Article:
Banned and Challenged Books



September 21-September 27, 2014  is Banned Books Week. The American Library Association sponsors Banned Books Week and provides excellent information and resources.

“Each year, the ALA’s Office for Intellectual Freedom records hundreds of attempts by individuals and groups to have books removed from libraries shelves and from classrooms.  See Frequently Challenged Books for more details.  According to the Office for Intellectual Freedom, at least 46 of the Radcliffe Publishing Course Top 100 Novels of the 20th Century have been the target of ban attempts.  The titles below represent banned or challenged books on that list ( see the entire list here). For more information on why these books were challenged, visit challenged classics and the Banned Books Week Web site.

1. The Great Gatsby by F. Scott Fitzgerald
2. The Catcher in the Rye by J.D. Salinger
3. The Grapes of Wrath by John Steinbeck
4. To Kill a Mockingbird by Harper Lee
5. The Color Purple by Alice Walker
6. Ulysses by James Joyce
7. Beloved by Toni Morrison
8. The Lord of the Flies by William Golding
9. 1984 by George Orwell

Frequently challenged books of the 21st century– According to the ALA:

“Each year, the ALA’s Office for Intellectual Freedom compiles a list of the top ten most frequently challenged books in order to inform the public about censorship in libraries and schools. The ALA condemns censorship and works to ensure free access to information….A challenge is defined as a formal, written complaint, filed with a library or school requesting that materials be removed because of content or appropriateness. The number of challenges reflects only incidents reported. We estimate that for every reported challenge, four or five remain unreported. Therefore, we do not claim comprehensiveness in recording challenges.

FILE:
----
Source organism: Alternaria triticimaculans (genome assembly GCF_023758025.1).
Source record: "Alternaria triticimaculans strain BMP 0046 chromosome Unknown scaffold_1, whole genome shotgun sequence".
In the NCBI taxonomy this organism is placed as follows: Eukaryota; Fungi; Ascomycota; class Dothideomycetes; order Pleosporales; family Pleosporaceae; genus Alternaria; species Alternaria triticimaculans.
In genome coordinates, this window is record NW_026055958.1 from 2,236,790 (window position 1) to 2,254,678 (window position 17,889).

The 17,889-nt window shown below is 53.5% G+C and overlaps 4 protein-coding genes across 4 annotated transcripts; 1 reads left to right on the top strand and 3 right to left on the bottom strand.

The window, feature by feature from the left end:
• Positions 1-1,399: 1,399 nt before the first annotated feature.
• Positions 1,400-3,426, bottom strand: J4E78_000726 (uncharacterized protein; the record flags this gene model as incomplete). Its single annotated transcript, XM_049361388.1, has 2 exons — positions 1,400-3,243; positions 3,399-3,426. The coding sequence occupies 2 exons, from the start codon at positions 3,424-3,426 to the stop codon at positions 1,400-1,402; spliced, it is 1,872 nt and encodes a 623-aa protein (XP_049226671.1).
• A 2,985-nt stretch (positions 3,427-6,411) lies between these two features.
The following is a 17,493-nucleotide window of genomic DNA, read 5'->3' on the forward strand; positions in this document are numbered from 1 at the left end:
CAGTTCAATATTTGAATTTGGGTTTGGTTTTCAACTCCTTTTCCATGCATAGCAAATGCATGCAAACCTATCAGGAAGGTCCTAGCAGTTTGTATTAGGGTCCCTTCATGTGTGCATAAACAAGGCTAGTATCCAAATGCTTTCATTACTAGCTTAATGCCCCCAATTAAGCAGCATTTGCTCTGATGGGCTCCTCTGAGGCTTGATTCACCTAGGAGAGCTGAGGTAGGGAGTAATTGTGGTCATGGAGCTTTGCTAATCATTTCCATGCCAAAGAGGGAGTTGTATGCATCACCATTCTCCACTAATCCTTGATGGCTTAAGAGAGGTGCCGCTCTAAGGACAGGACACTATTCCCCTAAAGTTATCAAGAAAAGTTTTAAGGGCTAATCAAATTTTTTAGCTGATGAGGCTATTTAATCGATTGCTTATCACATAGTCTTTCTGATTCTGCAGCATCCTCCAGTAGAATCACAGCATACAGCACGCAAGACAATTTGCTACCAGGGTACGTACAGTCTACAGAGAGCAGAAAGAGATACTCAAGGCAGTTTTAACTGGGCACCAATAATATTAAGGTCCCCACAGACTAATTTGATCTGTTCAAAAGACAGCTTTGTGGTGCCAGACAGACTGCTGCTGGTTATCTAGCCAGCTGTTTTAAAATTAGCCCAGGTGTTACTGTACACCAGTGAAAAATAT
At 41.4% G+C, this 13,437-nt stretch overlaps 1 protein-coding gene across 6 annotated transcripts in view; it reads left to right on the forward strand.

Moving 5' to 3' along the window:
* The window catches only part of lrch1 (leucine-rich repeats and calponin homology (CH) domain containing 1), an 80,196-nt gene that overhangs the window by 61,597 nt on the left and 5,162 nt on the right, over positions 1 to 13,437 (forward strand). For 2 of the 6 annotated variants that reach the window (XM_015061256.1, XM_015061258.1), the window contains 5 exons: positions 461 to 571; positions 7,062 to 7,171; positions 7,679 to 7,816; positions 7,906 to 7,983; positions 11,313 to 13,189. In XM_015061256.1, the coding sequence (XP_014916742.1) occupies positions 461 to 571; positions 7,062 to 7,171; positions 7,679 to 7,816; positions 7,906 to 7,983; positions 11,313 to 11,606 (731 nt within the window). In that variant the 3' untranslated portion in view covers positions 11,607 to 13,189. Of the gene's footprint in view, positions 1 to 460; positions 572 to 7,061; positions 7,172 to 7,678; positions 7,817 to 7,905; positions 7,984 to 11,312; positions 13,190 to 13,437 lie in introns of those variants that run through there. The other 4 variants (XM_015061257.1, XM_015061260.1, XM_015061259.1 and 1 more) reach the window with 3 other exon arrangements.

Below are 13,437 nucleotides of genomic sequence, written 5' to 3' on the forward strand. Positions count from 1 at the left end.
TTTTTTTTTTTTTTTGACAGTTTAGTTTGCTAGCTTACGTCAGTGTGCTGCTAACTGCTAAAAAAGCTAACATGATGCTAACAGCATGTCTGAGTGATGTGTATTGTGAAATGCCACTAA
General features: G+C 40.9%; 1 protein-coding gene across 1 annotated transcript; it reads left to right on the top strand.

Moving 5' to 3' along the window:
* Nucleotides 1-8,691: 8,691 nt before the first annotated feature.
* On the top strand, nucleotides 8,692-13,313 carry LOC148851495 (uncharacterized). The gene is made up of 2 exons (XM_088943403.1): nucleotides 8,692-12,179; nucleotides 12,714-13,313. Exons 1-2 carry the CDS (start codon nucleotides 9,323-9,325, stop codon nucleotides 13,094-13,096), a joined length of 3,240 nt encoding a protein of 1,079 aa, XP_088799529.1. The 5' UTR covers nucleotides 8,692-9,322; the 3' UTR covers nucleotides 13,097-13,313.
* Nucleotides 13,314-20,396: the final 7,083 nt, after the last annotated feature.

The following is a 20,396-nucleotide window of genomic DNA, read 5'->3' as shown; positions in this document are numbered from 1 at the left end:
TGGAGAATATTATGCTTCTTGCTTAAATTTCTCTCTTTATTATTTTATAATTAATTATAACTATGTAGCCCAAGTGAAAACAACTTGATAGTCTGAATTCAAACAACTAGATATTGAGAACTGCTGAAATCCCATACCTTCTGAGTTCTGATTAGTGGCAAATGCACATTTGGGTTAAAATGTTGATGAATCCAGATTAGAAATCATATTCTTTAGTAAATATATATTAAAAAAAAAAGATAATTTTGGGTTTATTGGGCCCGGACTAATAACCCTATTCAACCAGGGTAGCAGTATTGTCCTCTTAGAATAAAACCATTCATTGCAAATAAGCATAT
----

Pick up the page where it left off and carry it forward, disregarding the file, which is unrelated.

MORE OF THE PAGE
Background Information from 2001 to 2010

Over the past ten years, American libraries were faced with 4,660 challenges.

  • 1,536 challenges due to “sexually explicit” material;
  • 1,231 challenges due to “offensive language”;
  • 977 challenges due to material deemed “unsuited to age group”;
  • 553 challenges due to “violence”
  • 370 challenges due to “homosexuality”; and

Further, 121 materials were challenged because they were “anti-family,” and an additional 304 were challenged because of their “religious viewpoints.”

1,720 of these challenges (approximately 37%) were in classrooms; 30% (or1,432) were in school libraries; 24% (or 1,119) took place in public libraries.  There were 32 challenges to college classes; and 106 to academic libraries.  There are isolated cases of challenges to materials made available in or by prisons, special libraries, community groups, and student groups.  The majority of challenges were initiated by parents (almost exactly 48%), while patrons and administrators followed behind (10% each).”  American Library Association

Take a look at the ALA list of the lists of books banned by year, starting with the report for 2011-2012 ALA Books Challenge Banned 2011-2012

As you consider these lists of banned and challenged books, ask yourself these questions:

How many of these books have you read?

Were they part of school requirements or did you read them on your own?

Why were the ones you have read banned or challenged?  Do you agree/disagree with the reasons for banning/challenging?

As you read Milton’s Areopagitica, do you agree/disagree with his argument about the nature of books, about the consequences of censoring, banning, or destroying books?

You might also read John Stuart Mill’s On Liberty.  This is one of the most important, influential, and enduring works arguing against restrictions on speech and other forms of human activity. Mill’s arguments are still used today.